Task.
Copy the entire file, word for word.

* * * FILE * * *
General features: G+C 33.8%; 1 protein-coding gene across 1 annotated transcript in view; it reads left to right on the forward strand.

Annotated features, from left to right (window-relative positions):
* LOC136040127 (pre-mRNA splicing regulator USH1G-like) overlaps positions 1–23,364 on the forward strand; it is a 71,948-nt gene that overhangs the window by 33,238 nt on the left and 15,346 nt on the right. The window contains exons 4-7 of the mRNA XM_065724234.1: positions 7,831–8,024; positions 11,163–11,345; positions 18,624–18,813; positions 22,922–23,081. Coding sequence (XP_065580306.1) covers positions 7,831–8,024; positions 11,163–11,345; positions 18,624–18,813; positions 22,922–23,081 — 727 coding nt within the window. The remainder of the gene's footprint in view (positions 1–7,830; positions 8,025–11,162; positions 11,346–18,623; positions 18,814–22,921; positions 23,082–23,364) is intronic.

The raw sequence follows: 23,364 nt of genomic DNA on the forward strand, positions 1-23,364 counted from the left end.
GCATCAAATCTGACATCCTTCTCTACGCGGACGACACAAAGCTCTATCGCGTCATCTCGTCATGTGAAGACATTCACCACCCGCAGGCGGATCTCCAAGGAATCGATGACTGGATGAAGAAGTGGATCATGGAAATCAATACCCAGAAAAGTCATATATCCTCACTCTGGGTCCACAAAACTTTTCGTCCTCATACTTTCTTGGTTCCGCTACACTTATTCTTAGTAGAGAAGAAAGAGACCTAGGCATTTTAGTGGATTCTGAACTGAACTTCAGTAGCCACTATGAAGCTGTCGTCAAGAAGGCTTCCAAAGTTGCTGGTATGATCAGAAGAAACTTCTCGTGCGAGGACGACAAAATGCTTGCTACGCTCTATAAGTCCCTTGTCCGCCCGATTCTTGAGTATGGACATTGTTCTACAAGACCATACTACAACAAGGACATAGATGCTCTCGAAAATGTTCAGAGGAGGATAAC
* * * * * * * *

General features: G+C 33.8%; 1 protein-coding gene across 1 annotated transcript in view; it reads left to right on the forward strand.

Annotated features, from left to right (window-relative positions):
* LOC136040127 (pre-mRNA splicing regulator USH1G-like) overlaps positions 1–23,364 on the forward strand; it is a 71,948-nt gene that overhangs the window by 33,238 nt on the left and 15,346 nt on the right. The window contains exons 4-7 of the mRNA XM_065724234.1: positions 7,831–8,024; positions 11,163–11,345; positions 18,624–18,813; positions 22,922–23,081. Coding sequence (XP_065580306.1) covers positions 7,831–8,024; positions 11,163–11,345; positions 18,624–18,813; positions 22,922–23,081 — 727 coding nt within the window. The remainder of the gene's footprint in view (positions 1–7,830; positions 8,025–11,162; positions 11,346–18,623; positions 18,814–22,921; positions 23,082–23,364) is intronic.

The raw sequence follows: 23,364 nt of genomic DNA on the forward strand, positions 1-23,364 counted from the left end.
GCATCAAATCTGACATCCTTCTCTACGCGGACGACACAAAGCTCTATCGCGTCATCTCGTCATGTGAAGACATTCACCACCCGCAGGCGGATCTCCAAGGAATCGATGACTGGATGAAGAAGTGGATCATGGAAATCAATACCCAGAAAAGTCATATATCCTCACTCTGGGTCCACAAAACTTTTCGTCCTCATACTTTCTTGGTTCCGCTACACTTATTCTTAGTAGAGAAGAAAGAGACCTAGGCATTTTAGTGGATTCTGAACTGAACTTCAGTAGCCACTATGAAGCTGTCGTCAAGAAGGCTTCCAAAGTTGCTGGTATGATCAGAAGAAACTTCTCGTGCGAGGACGACAAAATGCTTGCTACGCTCTATAAGTCCCTTGTCCGCCCGATTCTTGAGTATGGACATTGTTCTACAAGACCATACTACAACAAGGACATAGATGCTCTCGAAAATGTTCAGAGGAGGATAAC